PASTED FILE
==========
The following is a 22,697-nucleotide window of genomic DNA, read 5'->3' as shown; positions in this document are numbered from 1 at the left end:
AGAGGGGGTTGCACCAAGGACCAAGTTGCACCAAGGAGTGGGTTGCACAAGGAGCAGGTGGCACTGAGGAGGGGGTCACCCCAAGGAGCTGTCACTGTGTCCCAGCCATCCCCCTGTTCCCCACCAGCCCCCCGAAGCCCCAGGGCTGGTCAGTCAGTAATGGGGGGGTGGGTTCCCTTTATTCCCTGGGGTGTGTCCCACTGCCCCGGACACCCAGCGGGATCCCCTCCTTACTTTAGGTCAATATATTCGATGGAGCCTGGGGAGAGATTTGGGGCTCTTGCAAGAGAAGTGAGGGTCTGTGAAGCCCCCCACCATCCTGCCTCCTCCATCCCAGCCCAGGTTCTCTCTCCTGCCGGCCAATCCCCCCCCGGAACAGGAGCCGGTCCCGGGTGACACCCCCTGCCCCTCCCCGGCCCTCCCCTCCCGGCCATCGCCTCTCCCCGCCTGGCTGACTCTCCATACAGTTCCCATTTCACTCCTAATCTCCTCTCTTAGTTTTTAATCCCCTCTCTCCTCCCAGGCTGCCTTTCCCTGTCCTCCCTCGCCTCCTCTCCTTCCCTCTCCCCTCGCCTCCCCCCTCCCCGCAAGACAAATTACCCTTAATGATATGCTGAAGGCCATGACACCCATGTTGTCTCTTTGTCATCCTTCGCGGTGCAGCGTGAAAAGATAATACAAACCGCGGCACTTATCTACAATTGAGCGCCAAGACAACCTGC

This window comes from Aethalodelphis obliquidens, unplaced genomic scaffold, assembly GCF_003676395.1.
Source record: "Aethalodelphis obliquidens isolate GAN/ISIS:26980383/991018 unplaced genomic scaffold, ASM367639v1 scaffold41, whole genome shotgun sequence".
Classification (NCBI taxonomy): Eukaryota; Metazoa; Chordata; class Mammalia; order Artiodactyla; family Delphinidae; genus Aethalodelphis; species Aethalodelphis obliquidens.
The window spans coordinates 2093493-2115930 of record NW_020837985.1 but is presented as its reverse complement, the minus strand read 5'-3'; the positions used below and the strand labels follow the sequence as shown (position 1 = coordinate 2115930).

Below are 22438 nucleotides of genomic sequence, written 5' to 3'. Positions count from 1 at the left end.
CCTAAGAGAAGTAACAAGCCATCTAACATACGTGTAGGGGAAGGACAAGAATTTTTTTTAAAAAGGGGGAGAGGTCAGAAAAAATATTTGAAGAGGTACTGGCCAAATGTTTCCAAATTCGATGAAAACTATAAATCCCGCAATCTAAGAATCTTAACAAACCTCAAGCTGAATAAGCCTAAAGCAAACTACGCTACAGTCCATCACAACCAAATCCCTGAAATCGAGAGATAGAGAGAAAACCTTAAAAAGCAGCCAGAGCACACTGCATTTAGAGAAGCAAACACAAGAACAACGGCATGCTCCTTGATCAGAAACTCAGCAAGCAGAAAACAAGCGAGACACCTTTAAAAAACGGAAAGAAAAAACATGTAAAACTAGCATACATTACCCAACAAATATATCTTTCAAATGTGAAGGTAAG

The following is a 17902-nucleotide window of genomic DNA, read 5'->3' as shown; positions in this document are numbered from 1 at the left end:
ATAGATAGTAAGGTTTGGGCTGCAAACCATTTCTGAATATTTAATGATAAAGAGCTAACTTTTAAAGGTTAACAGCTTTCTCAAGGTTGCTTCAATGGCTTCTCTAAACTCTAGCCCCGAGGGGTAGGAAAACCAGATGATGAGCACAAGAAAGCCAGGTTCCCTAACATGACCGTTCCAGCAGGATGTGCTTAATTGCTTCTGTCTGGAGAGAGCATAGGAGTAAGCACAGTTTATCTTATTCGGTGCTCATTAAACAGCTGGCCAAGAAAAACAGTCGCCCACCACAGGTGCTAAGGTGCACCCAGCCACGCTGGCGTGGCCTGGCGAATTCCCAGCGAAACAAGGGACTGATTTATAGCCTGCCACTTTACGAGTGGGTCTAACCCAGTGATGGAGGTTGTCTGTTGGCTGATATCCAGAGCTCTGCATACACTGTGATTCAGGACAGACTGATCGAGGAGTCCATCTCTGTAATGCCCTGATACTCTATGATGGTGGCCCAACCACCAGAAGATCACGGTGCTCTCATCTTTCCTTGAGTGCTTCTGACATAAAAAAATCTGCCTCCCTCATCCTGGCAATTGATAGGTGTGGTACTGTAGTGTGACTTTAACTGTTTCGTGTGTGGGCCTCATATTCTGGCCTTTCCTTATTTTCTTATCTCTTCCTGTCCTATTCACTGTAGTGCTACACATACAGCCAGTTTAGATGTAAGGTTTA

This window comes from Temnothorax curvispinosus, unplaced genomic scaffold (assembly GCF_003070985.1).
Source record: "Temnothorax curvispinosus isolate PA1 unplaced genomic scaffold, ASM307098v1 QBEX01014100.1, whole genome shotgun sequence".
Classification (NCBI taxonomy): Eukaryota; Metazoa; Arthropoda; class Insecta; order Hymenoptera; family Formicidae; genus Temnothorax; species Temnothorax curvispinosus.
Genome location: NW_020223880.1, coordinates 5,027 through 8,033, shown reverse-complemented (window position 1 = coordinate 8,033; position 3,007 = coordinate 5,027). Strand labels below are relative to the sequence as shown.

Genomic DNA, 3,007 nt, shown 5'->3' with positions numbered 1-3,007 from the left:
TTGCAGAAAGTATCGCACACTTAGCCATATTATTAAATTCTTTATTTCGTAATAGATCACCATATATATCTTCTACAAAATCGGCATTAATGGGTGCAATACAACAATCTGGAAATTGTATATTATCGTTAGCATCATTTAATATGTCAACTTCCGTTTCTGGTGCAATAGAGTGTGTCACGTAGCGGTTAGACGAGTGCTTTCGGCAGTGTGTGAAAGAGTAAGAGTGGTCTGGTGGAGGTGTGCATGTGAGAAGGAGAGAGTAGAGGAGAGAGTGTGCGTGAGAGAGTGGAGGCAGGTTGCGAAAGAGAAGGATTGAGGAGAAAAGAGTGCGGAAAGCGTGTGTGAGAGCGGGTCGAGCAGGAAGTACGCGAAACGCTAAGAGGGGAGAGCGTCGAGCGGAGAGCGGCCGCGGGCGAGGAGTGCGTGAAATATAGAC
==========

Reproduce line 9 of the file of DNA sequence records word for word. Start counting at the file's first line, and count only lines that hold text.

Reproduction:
The following is a 17902-nucleotide window of genomic DNA, read 5'->3' as shown; positions in this document are numbered from 1 at the left end: